The Other Boleyn Girl (Focus Features; PG-13)

film_boleyn-sm.jpg Anyway, you can read your history if you wanna know the factual stuff, which this movie largely adhers to. What you want to know is, does the film manage to be entertaining? For the most part, yes.


 

 

 

 

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The history of King Henry VIII and his various wives is well-known, so any new film taking on the Tudors once again better have a unique angle or some inspired casting to garner attention. In The Other Boleyn Girl, the new film directed by Justin Chadwick, it’s the casting of gorgeous actresses Scarlett Johansson and Natalie Portman as Mary and Anne Boleyn, respectively, that serves as the focal point. Mary is the gentler, more thoughtful girl, and initially her father Thomas (Mark Rylance) and despicable uncle, the Duke of Norfolk (David Morrissey) hatch a plan for Mary to gain the king’s attention since his wife, the sad and dejected Katherine of Aragon (Ana Torent), has failed to produce an heir to the king’s throne. They wanted boys in those days, you see, and if a royal had to have a fling on the side to make that happen, so be it. Anyway, Mary’s scheming sister thinks she, Anne, is a much better bet for this king’s fling thing, especially after she returns from a stint in France where, presumably, she learned how to sharpen her wits and wiles (hanging out with the queen of that country) and to say things like “Love is worthless without power and position.” Anne, who is “not a simple, uncomplicated girl” like her sister, as her pop remarks with considerable understatement, sets about manipulating ol’ Henry, played by Eric Bana, and getting him all hot and bothered but refusing to give it up to him unless he marries her and makes her queen. Talk about wreaking havoc! You gotta annul your long-time marriage to the present queen, call up the pope, risk bringing down the church of England—little things like that. Sheesh, what some people will do for a little nookie.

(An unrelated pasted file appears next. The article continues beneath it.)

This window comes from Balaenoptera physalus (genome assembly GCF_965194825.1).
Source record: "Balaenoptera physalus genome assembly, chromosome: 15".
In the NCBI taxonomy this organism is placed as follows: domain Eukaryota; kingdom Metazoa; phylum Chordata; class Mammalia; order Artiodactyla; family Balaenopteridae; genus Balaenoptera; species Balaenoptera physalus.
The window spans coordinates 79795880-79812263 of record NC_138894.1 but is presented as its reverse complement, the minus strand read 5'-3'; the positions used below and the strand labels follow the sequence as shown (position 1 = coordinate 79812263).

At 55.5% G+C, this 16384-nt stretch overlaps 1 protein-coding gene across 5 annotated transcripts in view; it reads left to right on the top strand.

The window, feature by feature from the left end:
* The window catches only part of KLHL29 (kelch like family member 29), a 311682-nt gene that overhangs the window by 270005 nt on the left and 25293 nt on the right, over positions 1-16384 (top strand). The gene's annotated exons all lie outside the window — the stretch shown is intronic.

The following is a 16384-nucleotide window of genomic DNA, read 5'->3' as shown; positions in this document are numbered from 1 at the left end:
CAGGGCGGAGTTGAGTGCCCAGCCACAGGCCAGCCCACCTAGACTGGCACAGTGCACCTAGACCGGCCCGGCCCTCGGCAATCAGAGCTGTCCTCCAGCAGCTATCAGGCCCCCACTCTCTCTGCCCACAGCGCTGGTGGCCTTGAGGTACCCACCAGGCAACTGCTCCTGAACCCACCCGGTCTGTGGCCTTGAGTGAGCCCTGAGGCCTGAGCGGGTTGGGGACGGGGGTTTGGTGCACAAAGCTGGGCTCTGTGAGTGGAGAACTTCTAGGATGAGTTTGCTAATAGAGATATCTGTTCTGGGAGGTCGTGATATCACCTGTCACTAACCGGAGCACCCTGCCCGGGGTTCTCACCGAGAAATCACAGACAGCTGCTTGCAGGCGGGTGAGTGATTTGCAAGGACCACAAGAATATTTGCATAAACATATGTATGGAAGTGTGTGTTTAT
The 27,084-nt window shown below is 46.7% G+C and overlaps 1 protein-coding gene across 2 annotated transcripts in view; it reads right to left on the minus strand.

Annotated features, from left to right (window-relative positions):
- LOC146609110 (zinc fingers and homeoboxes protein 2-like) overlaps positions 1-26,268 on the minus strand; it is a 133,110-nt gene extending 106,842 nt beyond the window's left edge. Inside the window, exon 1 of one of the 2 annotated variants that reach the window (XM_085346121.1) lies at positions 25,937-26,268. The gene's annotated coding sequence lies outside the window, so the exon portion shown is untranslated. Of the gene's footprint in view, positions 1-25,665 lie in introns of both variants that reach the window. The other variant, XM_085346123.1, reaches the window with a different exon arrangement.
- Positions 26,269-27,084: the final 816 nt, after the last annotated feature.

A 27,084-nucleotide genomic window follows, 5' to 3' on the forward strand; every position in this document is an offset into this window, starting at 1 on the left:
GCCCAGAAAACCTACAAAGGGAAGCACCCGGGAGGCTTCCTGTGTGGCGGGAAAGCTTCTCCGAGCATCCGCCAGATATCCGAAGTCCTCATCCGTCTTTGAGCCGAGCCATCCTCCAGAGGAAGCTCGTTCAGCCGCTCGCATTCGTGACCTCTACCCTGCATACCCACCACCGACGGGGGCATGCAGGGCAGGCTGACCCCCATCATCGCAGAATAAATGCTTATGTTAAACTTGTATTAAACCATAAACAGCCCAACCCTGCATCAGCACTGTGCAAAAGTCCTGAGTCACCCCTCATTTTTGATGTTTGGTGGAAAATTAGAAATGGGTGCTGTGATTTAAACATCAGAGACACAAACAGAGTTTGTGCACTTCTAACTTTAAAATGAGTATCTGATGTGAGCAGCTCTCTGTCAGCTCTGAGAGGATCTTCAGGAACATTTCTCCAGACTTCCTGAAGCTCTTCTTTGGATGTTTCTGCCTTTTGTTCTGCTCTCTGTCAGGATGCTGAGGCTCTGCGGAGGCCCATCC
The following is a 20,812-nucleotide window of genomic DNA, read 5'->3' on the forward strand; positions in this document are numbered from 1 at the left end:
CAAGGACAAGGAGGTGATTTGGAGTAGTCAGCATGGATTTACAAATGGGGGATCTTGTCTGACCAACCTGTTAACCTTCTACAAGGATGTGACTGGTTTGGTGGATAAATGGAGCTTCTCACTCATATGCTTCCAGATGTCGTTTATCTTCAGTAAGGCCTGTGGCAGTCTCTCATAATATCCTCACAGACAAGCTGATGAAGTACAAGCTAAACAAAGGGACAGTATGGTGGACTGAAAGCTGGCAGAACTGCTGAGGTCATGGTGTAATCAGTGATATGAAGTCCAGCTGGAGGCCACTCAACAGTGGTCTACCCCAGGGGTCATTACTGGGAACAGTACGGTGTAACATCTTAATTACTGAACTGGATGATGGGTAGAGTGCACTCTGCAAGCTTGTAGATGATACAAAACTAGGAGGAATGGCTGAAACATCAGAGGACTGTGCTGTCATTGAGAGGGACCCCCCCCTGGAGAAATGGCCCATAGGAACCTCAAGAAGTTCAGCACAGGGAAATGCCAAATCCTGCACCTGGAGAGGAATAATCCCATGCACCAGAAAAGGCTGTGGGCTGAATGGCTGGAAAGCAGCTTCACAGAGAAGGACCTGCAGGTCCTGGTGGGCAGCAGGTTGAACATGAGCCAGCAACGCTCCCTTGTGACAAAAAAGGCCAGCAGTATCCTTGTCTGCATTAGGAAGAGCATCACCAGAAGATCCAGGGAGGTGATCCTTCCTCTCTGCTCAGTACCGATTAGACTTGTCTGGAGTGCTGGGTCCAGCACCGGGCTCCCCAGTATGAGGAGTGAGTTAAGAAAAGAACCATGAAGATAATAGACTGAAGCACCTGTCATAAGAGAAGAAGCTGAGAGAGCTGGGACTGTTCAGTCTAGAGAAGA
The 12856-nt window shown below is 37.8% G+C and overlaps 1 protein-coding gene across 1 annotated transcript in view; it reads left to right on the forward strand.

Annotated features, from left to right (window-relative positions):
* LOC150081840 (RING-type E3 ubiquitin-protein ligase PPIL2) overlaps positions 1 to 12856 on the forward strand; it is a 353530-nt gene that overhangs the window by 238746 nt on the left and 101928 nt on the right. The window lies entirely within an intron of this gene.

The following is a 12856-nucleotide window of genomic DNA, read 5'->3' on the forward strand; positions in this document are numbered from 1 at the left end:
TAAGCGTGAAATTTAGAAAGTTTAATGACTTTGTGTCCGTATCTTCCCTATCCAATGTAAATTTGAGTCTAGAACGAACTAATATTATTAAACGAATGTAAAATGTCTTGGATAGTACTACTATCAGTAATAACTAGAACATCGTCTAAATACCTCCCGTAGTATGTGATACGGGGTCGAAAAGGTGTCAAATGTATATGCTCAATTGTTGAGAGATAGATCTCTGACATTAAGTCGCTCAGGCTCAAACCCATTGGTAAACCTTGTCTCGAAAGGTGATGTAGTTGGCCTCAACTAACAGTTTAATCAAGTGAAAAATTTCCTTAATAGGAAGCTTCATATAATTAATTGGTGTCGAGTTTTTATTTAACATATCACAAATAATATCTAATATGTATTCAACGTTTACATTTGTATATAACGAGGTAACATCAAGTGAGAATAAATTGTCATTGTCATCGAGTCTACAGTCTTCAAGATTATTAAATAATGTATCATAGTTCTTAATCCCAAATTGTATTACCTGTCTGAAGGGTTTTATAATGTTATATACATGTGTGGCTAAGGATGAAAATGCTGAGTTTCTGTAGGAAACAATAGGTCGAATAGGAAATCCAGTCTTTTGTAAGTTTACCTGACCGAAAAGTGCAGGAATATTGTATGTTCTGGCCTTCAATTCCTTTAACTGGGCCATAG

Anyway, you can read your history if you wanna know the factual stuff, which this movie largely adhers to. What you want to know is, does the film manage to be entertaining? For the most part, yes. The costumes are gorgeous—both Portman and Johansson have moments of stunning regal splendor in their royal duds, especially the former in her green gown for one prolonged scene confronting the king. And while it could hardly be called expansive, the look of the film is authentic enough to underline the story, with a few truly striking scenes here and there (generally involving horses galloping through scenic terrain). The violence is thoroughly toned down, befitting a PG-13 production. So that brings us to the acting. Johansson fares best—she’s a fine, soulful actress who proved (in more memorable fashion, I might add) in Girl With a Pearl Earring that she can alter her voluptuous beauty to blend convincingly into a different era. Here, she strikes a pretty good tonal balance, almost underacting at times—which is good, because Portman has most of the big scenes. She’s fiesty in early scenes with Bana, and downright fiery in the latter part of the film, in which she has moments railing against just about everyone. Johansson and Portman create some stirring energy together, and they’re believable as sisters. The two ladies could have used more sessions with their dialogue coach, however…not being able to hear a Brit accent at times takes you out of the historical illusion here. As does watching Bana go through his fairly colorless turn as the egotistical H-man. C’mon, Eric—this is a big Hollywood film, not a movie of the week! By contrast, Torent and Rylance are poignantly compelling as the discarded missus and the pathetic, insecure Papa Boleyn. You’ll also find the charismatic Jim Sturgess logging another notch on his screen resume as brother George Boleyn (Sturgess is best known for his turn as Jude in Across the Universe). There’s enough in this film to mostly hold your attention, and it moves along at a decent pace. But it’s a far cry from Masterpiece Theatre, that’s for sure. Tudor-lite, you might call it. | Kevin Renick

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